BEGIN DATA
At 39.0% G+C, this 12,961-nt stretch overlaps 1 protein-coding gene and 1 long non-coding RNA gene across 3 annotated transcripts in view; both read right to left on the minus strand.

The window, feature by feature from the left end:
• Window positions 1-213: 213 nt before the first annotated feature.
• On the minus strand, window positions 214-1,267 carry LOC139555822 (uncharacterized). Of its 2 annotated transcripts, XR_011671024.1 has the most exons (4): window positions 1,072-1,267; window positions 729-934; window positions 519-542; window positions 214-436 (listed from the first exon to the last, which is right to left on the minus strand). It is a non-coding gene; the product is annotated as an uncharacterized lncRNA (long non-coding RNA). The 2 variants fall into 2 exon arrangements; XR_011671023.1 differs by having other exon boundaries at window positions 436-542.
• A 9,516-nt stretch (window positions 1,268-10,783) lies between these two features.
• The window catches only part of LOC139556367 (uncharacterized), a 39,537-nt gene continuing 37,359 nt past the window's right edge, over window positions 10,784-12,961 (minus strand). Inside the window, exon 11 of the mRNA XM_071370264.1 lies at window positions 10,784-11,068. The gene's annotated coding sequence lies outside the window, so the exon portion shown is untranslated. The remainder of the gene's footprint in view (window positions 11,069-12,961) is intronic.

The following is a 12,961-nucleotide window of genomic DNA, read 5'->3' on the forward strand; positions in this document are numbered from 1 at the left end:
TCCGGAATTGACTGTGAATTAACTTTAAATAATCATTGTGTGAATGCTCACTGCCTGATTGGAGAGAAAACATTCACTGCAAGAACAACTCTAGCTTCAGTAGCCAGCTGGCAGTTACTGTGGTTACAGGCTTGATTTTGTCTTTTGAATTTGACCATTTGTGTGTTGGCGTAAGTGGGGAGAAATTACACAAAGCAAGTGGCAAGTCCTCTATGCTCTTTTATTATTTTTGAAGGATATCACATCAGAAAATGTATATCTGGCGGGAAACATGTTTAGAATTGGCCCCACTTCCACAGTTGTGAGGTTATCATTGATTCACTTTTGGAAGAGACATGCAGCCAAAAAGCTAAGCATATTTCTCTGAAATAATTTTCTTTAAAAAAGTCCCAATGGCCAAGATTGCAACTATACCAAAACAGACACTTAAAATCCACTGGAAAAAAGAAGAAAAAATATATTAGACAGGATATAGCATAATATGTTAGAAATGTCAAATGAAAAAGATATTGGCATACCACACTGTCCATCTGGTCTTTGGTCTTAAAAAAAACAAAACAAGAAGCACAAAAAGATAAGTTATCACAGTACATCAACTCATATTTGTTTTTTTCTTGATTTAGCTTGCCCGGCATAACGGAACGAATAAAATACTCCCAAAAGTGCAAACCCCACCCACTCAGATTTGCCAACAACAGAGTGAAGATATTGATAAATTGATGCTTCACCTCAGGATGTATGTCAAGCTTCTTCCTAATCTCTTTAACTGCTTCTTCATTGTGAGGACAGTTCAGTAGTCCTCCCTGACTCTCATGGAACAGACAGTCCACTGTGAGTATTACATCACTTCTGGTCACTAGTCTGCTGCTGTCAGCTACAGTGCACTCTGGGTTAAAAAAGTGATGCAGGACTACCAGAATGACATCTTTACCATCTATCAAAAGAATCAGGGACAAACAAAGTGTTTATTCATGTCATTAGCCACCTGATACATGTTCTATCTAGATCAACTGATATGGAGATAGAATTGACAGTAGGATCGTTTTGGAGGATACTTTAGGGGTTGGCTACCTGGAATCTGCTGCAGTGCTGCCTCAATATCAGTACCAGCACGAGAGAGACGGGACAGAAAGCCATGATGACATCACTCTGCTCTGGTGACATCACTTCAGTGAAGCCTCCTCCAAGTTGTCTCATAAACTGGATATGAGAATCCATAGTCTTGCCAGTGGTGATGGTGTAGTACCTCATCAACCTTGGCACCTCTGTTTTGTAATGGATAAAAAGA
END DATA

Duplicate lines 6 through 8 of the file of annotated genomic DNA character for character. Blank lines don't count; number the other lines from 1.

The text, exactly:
• The window catches only part of LOC139556367 (uncharacterized), a 39,537-nt gene continuing 37,359 nt past the window's right edge, over window positions 10,784-12,961 (minus strand). Inside the window, exon 11 of the mRNA XM_071370264.1 lies at window positions 10,784-11,068. The gene's annotated coding sequence lies outside the window, so the exon portion shown is untranslated. The remainder of the gene's footprint in view (window positions 11,069-12,961) is intronic.

The following is a 12,961-nucleotide window of genomic DNA, read 5'->3' on the forward strand; positions in this document are numbered from 1 at the left end:
TCCGGAATTGACTGTGAATTAACTTTAAATAATCATTGTGTGAATGCTCACTGCCTGATTGGAGAGAAAACATTCACTGCAAGAACAACTCTAGCTTCAGTAGCCAGCTGGCAGTTACTGTGGTTACAGGCTTGATTTTGTCTTTTGAATTTGACCATTTGTGTGTTGGCGTAAGTGGGGAGAAATTACACAAAGCAAGTGGCAAGTCCTCTATGCTCTTTTATTATTTTTGAAGGATATCACATCAGAAAATGTATATCTGGCGGGAAACATGTTTAGAATTGGCCCCACTTCCACAGTTGTGAGGTTATCATTGATTCACTTTTGGAAGAGACATGCAGCCAAAAAGCTAAGCATATTTCTCTGAAATAATTTTCTTTAAAAAAGTCCCAATGGCCAAGATTGCAACTATACCAAAACAGACACTTAAAATCCACTGGAAAAAAGAAGAAAAAATATATTAGACAGGATATAGCATAATATGTTAGAAATGTCAAATGAAAAAGATATTGGCATACCACACTGTCCATCTGGTCTTTGGTCTTAAAAAAAACAAAACAAGAAGCACAAAAAGATAAGTTATCACAGTACATCAACTCATATTTGTTTTTTTCTTGATTTAGCTTGCCCGGCATAACGGAACGAATAAAATACTCCCAAAAGTGCAAACCCCACCCACTCAGATTTGCCAACAACAGAGTGAAGATATTGATAAATTGATGCTTCACCTCAGGATGTATGTCAAGCTTCTTCCTAATCTCTTTAACTGCTTCTTCATTGTGAGGACAGTTCAGTAGTCCTCCCTGACTCTCATGGAACAGACAGTCCACTGTGAGTATTACATCACTTCTGGTCACTAGTCTGCTGCTGTCAGCTACAGTGCACTCTGGGTTAAAAAAGTGATGCAGGACTACCAGAATGACATCTTTACCATCTATCAAAAGAATCAGGGACAAACAAAGTGTTTATTCATGTCATTAGCCACCTGATACATGTTCTATCTAGATCAACTGATATGGAGATAGAATTGACAGTAGGATCGTTTTGGAGGATACTTTAGGGGTTGGCTACCTGGAATCTGCTGCAGTGCTGCCTCAATATCAGTACCAGCACGAGAGAGACGGGACAGAAAGCCATGATGACATCACTCTGCTCTGGTGACATCACTTCAGTGAAGCCTCCTCCAAGTTGTCTCATAAACTGGATATGAGAATCCATAGTCTTGCCAGTGGTGATGGTGTAGTACCTCATCAACCTTGGCACCTCTGTTTTGTAATGGATAAAAAGA